Sure, Venezuela may descend into further chaos, but it doesn’t have many followers. Argentina will most likely change course within the next two years, and Brazil will, in the worst-case scenario, remain stagnant.

More importantly, Mexico, Colombia, Peru, and Chile are doing well, and may drag several other countries in their direction. Together with Brazil, the four Pacific-coast countries make up more than 75 percent of Latin America’s economy.

More than a downward spiral, we may soon see the end of the populist cycle, and the beginning of an upward spiral.

Organized crime in 2014: What can Latin America expect?
Organized crime is adaptable and profit-driven, and in 2014, that could mean moving beyond Mexico and Colombia to a more diverse set of nations.

Adrift in Mexico’s deportation capital
Mexicali has became the U.S. government’s biggest dumping ground for deportees who often have deep ties in America.

Michoacan replaces security chiefsMexican soldiers patrol the streets of Apatzingan, Michoacan. Photo: 16 January 2014
Mexico’s authorities say top security officials will be replaced in the western state of Michoacan that has recently been rocked by violence.

Deep-water drilling is a test for Mexican oil company Pemex

Gangs from Central America on the rise in Mexico: Report
A new report out of Mexico details the growing links between Central American Maras and the nation’s main criminal groups, highlighting more cross-border gang activity

El pincel de la justicia
Ramiro Gómez hace su primera presentación en un espacio formal, en una pequeña galería en Chinatown. No tiene un taller: el dueño del lugar le prestó el primer piso para que ahí concluyera cuatro lienzos que son parte de la obra que expone.

Canal Standoff Worries Panamanians
A standoff over cost overruns in the Panama Canal expansion has Panamanians as anxious as the global shipping industry.

Peru: Media Merger Serving as Pretext for Manipulation
Let the People, Not Caudillos, Determine the Role of the Press

Disagreement between Vargas Llosa and his son illustrates the debate in Peru over media concentration

Fixing Puerto Rico: Part I

A leopard never changes its spots: Paris Hilton poses up a storm on the beach in Uruguay wearing animal print dress

Regulation, Death by a thousand cuts (Updated)

Thomas Berry died ‘trying to show family real Venezuela’, parents say
Berry family speaks for the first time of grief at death of their son and his wife, killed by robbers in front of their daughter after their car broke down on a dangerous stretch of highway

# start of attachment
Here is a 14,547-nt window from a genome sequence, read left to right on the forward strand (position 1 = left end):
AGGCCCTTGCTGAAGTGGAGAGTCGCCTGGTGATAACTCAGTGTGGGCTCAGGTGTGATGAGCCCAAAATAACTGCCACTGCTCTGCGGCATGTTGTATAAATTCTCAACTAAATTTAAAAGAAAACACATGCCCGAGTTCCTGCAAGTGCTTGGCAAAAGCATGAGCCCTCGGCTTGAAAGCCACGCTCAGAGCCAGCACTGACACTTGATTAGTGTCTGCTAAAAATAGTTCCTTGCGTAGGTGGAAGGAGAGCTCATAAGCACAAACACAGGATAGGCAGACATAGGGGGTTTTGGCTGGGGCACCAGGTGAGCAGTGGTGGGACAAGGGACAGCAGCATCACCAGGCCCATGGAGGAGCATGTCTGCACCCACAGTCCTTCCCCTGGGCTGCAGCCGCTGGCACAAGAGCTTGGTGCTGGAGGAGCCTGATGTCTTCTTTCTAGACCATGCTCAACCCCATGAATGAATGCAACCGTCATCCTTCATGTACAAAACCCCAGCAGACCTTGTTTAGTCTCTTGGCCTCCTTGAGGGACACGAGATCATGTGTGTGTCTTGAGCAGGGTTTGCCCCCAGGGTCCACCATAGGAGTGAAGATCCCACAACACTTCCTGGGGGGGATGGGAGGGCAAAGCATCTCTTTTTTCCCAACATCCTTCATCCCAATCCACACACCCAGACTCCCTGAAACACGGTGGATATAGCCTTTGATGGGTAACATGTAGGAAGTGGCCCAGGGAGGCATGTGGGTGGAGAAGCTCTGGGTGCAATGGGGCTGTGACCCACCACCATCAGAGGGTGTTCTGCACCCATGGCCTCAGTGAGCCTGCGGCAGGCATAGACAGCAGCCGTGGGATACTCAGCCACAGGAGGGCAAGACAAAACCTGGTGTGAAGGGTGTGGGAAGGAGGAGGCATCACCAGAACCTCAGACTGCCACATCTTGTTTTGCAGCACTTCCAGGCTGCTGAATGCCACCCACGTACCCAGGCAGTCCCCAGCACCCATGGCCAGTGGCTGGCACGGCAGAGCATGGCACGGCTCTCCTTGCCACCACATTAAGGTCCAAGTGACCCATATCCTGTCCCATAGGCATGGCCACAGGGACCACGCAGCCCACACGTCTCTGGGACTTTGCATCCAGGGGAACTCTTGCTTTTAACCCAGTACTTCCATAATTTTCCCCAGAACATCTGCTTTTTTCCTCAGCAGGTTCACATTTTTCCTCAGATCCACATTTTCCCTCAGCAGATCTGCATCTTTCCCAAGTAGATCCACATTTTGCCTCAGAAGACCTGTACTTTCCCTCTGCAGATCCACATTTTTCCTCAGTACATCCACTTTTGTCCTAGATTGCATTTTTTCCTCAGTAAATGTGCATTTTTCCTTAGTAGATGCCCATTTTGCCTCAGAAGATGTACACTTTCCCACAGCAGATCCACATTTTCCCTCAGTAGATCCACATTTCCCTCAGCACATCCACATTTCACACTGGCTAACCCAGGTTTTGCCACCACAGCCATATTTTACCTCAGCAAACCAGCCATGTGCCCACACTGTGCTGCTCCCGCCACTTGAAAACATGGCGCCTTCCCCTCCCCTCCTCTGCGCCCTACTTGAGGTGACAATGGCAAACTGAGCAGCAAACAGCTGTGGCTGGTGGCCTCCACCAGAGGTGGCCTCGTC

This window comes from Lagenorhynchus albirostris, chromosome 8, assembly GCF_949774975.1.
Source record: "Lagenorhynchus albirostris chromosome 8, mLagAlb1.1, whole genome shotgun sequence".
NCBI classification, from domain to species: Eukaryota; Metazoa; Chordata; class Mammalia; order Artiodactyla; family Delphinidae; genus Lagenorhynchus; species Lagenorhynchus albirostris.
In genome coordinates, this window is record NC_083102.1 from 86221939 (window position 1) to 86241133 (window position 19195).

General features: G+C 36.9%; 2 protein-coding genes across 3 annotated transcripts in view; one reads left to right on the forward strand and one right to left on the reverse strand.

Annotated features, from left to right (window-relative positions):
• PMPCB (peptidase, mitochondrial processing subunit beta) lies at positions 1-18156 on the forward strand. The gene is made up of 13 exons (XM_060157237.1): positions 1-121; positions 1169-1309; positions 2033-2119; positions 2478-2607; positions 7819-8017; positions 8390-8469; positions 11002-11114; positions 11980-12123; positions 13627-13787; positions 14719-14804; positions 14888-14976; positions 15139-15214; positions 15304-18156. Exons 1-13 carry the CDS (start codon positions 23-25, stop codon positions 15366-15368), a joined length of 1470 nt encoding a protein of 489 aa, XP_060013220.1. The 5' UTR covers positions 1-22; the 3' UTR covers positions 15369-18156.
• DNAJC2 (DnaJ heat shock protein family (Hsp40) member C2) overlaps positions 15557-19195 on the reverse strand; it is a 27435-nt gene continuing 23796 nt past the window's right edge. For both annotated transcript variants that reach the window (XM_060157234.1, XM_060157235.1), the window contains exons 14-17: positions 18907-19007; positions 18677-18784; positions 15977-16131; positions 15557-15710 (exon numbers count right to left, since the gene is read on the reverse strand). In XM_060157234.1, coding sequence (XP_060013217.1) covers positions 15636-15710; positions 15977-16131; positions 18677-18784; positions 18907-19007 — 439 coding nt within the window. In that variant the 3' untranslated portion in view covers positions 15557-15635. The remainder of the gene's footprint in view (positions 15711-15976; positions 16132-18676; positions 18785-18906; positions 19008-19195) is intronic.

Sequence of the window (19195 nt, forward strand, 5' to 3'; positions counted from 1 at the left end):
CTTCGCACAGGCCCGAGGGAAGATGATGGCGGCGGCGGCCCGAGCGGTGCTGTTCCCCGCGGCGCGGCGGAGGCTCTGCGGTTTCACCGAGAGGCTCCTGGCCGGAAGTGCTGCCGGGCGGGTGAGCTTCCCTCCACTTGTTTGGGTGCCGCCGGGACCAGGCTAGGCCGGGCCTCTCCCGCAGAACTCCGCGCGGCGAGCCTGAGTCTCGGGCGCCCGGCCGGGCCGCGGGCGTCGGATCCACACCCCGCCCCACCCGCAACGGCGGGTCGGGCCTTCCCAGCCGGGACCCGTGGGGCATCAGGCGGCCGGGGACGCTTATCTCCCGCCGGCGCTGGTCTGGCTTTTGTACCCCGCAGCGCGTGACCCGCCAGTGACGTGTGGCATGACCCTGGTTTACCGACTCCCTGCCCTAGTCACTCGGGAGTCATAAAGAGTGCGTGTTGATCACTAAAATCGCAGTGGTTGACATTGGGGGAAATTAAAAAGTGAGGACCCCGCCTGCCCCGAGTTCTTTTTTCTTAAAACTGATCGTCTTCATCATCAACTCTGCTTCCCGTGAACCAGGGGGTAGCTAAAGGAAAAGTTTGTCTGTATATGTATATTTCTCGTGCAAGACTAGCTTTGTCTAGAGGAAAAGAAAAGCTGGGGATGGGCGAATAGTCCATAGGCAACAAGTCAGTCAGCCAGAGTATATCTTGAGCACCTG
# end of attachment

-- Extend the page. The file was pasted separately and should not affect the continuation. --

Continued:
Pet rights? When all are rights there are no rights

Venezuelan economic controls lead to newsprint shortage

The week’s posts and podcast:
Puerto Rico: Festival success

Brazil: Corcovado damaged by lightning

Argentina: Where’s Cristina?

Panama: North Korea to pay fine for the rust bucket

Mexico: Mireles won’t back down

Puerto Rico: Take down that fence!

Venezuela: Shuffling the deck chairs on the Titanic UPDATED

Mexico: Military clash with cartel-fighting militias

Ecuador, Iran, Syria: The new axis?

Argentina’s crumbling economy

Mexico: El Universal claims DEA-Sinaloa deal in Fast & Furious

At Da Tech Guy Blog: Do heed those travel warnings.

The week’s podcast: The US-Latin America stories of the week

Michel Moynihan interviews Vargas Llosa

Sunday, October 20th, 2013

for the Daily Beast:

The Politics of Literature: An interview with Nobel laureate Mario Vargas Llosa

Why do intellectuals hate democracy? Was Borges a fascist? The contentious 2010 Nobel Laureate Mario Vargas Llosa talks to Michael Moynihan about the big questions in literature and politics.

What about the middle way between authoritarianism and dictatorship? I know you have written about Hugo Chavez, for instance, and one can get Mario Vargas Llosa’s books in Caracas.

Oh, but with great difficulty. It is because in Caracas you still have a margin of freedom. But in Cuba—ask that Cuban journalist that is here [at the Oslo Freedom Forum]. He was telling me the way in which I am read in Cuba. It’s fantastic, you know? There are lists of people who want to read a certain book. Some times they are rented, sometimes it’s like a library, from individuals. [Dissident writer] Yoani Sanchez told me that she met her husband because she discovered that he had a novel of mine, The War of the End of the World. So she called him and said, “Is it true that you have a novel by Vargas Llosa?” He said, “Yes, but there is a list. But we can meet.” And they got married. I saw her recently and I said, “Is this story true?” She said, “Of course it is true. Thats why I am interested in what you are writing now. My sentimental future depends on it.”

In open societies you have the impression that you are just enjoying literature, that it won’t have any affect on your life. But literature always has an affect on life, even if it’s not so visible. But when you have a dictatorship, this is so immediately visible. Literature becomes an instrument to resist, to communicate things. And this is so in right-wing dictatorships and in left-wing dictatorships. It becomes a non-conformist activity, reading becomes a risk. It’s very, very important to keep alive this thing that can’t be controlled, because literature can never be totally controlled. Television can. Cinema can.

Read the whole thing.